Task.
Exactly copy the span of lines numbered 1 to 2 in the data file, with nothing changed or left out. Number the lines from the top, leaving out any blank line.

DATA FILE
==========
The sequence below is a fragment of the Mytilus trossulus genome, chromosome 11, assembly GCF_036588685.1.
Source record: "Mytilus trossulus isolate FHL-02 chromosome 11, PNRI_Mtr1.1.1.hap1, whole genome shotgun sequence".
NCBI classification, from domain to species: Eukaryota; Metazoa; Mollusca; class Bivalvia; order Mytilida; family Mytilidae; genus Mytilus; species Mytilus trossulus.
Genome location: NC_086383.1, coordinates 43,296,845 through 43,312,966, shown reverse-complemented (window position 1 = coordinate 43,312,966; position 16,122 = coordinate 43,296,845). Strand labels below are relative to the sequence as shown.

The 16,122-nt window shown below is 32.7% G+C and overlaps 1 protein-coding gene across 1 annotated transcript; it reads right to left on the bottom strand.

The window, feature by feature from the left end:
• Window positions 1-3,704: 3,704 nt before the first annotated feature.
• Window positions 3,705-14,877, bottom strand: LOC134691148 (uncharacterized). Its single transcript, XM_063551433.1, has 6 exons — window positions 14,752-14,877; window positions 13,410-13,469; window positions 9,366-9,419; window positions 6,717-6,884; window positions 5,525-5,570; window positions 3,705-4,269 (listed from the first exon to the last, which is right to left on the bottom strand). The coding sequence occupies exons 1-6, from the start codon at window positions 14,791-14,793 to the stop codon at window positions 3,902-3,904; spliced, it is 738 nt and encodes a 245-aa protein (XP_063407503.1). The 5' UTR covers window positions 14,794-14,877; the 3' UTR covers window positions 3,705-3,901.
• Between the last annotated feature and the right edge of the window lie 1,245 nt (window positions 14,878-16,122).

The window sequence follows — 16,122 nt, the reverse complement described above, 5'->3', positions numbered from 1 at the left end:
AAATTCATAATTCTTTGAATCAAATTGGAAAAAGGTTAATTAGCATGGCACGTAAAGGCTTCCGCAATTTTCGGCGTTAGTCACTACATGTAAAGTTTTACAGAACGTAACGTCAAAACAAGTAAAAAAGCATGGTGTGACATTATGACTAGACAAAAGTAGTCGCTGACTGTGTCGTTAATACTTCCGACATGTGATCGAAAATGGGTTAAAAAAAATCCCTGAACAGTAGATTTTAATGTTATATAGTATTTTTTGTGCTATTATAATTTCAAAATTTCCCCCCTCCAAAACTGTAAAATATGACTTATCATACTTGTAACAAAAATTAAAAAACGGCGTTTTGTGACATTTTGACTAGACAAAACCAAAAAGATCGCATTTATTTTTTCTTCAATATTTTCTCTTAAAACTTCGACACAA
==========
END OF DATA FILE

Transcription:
The sequence below is a fragment of the Mytilus trossulus genome, chromosome 11, assembly GCF_036588685.1.
Source record: "Mytilus trossulus isolate FHL-02 chromosome 11, PNRI_Mtr1.1.1.hap1, whole genome shotgun sequence".